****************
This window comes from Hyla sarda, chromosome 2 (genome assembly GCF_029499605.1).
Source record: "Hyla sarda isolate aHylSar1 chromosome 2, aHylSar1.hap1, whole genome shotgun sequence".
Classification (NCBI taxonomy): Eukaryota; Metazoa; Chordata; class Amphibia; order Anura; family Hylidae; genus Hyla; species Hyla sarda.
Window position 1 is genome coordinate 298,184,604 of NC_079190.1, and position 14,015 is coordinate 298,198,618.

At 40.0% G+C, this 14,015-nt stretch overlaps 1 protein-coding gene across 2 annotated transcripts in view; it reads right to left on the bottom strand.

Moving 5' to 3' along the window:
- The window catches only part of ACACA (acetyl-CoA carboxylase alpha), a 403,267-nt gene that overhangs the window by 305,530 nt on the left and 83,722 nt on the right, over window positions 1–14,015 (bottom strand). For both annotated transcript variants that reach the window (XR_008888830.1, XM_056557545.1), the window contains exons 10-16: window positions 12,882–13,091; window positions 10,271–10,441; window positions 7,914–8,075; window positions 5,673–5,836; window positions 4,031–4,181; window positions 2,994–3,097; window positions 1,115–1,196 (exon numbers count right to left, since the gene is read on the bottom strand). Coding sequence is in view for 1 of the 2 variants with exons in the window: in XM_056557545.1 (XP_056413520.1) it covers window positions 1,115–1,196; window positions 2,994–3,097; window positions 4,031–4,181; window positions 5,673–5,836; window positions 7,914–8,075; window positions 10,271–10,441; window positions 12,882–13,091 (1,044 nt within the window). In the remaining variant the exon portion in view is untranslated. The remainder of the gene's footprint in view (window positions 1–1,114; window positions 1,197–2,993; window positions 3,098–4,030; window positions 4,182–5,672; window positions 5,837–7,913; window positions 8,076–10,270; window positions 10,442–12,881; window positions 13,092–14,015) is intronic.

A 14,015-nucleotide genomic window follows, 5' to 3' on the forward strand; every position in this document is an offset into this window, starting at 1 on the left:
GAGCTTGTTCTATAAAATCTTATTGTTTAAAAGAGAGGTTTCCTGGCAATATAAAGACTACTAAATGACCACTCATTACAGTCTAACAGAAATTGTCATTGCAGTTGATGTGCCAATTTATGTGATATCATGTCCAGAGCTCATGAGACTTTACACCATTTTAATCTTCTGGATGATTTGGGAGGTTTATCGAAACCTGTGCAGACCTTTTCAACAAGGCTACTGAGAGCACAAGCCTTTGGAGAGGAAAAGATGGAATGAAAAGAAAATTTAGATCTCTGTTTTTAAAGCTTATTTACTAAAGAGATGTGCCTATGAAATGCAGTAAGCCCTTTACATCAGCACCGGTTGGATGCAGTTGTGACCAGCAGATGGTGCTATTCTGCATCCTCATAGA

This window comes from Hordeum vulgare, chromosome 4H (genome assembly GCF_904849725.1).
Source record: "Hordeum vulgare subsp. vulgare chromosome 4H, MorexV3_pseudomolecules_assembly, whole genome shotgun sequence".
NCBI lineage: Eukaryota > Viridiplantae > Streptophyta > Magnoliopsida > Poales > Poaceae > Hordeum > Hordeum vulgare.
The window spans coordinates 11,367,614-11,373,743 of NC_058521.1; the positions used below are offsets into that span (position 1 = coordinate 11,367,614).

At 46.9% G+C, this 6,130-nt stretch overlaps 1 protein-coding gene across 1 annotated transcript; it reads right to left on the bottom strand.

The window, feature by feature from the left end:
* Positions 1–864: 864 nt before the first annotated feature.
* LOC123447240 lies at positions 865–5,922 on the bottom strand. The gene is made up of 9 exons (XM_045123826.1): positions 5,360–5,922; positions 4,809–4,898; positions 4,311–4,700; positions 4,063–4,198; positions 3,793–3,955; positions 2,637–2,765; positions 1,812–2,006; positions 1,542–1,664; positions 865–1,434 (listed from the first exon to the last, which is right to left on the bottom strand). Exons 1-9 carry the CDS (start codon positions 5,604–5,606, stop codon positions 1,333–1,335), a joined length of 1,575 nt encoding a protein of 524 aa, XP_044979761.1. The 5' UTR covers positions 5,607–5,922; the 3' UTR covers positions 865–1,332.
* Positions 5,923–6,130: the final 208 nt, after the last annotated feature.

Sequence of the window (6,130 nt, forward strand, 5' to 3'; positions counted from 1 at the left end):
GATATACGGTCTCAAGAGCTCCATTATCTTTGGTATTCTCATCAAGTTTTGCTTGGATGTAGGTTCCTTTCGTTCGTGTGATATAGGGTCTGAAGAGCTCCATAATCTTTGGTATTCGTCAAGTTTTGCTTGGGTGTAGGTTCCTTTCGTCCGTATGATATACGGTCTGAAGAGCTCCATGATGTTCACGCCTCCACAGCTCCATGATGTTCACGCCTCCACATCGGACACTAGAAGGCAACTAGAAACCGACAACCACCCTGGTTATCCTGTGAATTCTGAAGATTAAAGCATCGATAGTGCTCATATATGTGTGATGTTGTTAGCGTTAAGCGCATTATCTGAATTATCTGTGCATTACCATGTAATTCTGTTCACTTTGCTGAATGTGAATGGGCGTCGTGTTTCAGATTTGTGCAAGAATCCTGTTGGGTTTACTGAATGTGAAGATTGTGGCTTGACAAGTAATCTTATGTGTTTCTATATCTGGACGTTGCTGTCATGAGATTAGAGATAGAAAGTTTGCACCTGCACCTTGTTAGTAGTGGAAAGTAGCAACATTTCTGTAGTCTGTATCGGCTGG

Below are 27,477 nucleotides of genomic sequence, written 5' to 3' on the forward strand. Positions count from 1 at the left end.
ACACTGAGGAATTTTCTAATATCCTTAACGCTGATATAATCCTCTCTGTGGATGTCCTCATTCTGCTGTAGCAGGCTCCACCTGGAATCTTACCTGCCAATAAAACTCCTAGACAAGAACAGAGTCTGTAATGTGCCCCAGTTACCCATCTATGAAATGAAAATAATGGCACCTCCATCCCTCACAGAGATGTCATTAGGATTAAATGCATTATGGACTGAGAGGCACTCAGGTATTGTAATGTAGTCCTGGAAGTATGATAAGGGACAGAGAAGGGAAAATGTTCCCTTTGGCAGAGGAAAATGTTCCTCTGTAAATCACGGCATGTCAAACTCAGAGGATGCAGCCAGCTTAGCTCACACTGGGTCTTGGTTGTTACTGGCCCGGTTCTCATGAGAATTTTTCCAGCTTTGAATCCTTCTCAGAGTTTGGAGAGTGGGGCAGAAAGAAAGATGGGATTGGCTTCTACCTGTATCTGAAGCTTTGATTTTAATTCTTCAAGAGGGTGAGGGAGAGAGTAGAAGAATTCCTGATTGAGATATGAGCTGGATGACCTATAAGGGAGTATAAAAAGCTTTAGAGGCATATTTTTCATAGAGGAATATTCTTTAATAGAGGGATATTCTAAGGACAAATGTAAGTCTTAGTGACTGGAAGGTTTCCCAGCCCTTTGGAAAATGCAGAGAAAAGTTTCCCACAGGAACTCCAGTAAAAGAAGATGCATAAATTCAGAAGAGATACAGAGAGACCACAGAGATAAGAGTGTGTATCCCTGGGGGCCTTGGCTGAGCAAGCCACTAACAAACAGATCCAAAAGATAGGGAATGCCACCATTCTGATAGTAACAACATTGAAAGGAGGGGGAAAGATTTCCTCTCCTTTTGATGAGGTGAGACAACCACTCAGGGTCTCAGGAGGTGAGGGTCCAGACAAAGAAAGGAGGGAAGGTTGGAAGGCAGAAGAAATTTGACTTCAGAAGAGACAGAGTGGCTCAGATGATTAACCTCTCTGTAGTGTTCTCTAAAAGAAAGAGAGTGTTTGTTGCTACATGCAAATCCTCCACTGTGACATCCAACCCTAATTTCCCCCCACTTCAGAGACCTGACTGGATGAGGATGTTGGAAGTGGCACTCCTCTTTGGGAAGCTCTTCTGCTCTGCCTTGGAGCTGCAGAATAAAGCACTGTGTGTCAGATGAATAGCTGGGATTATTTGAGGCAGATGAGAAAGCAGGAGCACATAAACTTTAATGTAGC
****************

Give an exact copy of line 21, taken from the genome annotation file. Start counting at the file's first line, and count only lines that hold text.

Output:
Below are 27,477 nucleotides of genomic sequence, written 5' to 3' on the forward strand. Positions count from 1 at the left end.